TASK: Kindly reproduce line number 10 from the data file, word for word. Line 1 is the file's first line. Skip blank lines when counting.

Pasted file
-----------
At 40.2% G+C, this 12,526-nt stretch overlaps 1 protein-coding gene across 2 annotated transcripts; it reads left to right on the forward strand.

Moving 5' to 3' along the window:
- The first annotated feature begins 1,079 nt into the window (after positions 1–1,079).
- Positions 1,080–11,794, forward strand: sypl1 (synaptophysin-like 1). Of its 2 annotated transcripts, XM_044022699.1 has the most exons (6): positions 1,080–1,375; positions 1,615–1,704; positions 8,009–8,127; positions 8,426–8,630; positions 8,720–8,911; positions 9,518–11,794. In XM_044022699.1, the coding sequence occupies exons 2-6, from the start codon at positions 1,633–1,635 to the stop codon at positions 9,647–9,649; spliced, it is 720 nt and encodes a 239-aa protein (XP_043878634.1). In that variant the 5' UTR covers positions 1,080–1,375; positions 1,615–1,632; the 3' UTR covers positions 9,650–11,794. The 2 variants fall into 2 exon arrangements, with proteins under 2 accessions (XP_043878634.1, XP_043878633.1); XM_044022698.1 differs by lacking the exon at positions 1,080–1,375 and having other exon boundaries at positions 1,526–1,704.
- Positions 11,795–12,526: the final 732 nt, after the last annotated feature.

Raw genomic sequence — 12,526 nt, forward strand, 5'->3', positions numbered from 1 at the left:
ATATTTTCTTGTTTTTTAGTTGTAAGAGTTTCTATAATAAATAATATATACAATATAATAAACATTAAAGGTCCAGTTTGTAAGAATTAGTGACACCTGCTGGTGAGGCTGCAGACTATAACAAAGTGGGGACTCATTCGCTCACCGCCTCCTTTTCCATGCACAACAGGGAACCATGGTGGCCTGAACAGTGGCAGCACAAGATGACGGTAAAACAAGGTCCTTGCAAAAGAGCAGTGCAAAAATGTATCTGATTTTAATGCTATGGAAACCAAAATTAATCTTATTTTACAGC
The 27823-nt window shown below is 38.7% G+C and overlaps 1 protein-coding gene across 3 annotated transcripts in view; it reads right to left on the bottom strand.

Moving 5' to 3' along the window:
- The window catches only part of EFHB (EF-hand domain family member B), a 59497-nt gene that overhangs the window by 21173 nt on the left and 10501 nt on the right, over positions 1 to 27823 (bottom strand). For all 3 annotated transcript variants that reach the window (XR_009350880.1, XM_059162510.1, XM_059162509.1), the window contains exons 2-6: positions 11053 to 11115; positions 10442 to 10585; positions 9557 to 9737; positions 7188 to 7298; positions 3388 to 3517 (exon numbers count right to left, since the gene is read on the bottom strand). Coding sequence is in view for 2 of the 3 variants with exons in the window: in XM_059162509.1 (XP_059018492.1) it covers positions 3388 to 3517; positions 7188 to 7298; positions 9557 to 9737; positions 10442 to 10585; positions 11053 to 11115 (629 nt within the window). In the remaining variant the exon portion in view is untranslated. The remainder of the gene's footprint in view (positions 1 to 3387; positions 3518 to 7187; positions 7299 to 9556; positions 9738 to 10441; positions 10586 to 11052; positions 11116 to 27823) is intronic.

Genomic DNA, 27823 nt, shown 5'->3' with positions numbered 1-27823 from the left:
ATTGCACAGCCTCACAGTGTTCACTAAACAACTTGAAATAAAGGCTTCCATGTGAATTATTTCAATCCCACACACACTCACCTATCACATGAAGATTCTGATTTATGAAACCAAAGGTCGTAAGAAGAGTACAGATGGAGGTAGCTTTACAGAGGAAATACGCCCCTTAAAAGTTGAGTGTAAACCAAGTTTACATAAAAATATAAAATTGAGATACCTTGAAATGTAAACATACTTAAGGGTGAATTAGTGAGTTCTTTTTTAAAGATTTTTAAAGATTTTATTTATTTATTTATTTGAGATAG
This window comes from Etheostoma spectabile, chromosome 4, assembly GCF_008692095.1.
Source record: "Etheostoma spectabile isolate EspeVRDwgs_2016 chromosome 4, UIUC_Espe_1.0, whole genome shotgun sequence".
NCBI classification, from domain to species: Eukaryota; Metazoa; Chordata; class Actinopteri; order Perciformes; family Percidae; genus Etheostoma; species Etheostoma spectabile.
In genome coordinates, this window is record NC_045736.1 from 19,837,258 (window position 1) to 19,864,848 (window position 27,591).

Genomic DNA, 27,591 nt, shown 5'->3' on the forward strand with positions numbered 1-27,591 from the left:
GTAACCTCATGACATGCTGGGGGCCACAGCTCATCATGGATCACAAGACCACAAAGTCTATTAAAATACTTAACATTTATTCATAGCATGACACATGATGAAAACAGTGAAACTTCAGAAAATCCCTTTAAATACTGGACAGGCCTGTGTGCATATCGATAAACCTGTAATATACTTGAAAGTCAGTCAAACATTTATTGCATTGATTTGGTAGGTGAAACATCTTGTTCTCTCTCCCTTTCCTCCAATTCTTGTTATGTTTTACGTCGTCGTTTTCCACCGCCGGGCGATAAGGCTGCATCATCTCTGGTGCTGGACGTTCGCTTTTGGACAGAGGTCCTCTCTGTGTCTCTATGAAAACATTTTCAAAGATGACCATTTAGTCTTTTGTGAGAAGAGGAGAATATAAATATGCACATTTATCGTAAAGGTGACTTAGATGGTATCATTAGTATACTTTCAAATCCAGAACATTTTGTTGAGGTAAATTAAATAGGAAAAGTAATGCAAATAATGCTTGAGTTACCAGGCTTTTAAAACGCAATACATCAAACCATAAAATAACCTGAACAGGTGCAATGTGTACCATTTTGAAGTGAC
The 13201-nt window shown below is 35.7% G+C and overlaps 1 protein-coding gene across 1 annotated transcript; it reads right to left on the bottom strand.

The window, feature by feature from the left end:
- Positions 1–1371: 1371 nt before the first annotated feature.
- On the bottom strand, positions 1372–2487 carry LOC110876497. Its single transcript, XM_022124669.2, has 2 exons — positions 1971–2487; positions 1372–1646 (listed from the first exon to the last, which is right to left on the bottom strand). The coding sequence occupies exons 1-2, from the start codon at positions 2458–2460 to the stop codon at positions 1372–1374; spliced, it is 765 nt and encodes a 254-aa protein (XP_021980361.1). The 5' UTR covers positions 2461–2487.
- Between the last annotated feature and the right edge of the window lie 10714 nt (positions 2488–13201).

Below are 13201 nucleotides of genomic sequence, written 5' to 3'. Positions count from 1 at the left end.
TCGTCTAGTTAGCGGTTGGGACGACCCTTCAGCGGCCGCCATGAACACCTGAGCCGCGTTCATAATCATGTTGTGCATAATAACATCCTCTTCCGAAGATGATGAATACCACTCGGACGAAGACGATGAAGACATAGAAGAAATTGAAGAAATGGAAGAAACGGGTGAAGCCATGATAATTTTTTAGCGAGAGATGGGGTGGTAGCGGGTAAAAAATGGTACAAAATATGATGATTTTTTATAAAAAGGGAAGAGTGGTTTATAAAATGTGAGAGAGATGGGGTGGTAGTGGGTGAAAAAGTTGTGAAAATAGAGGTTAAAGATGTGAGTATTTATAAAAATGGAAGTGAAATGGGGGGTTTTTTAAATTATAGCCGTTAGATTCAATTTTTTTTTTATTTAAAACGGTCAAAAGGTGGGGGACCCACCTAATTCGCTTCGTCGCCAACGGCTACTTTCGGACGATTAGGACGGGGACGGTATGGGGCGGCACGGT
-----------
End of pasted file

- The window catches only part of EFHB (EF-hand domain family member B), a 59497-nt gene that overhangs the window by 21173 nt on the left and 10501 nt on the right, over positions 1 to 27823 (bottom strand). For all 3 annotated transcript variants that reach the window (XR_009350880.1, XM_059162510.1, XM_059162509.1), the window contains exons 2-6: positions 11053 to 11115; positions 10442 to 10585; positions 9557 to 9737; positions 7188 to 7298; positions 3388 to 3517 (exon numbers count right to left, since the gene is read on the bottom strand). Coding sequence is in view for 2 of the 3 variants with exons in the window: in XM_059162509.1 (XP_059018492.1) it covers positions 3388 to 3517; positions 7188 to 7298; positions 9557 to 9737; positions 10442 to 10585; positions 11053 to 11115 (629 nt within the window). In the remaining variant the exon portion in view is untranslated. The remainder of the gene's footprint in view (positions 1 to 3387; positions 3518 to 7187; positions 7299 to 9556; positions 9738 to 10441; positions 10586 to 11052; positions 11116 to 27823) is intronic.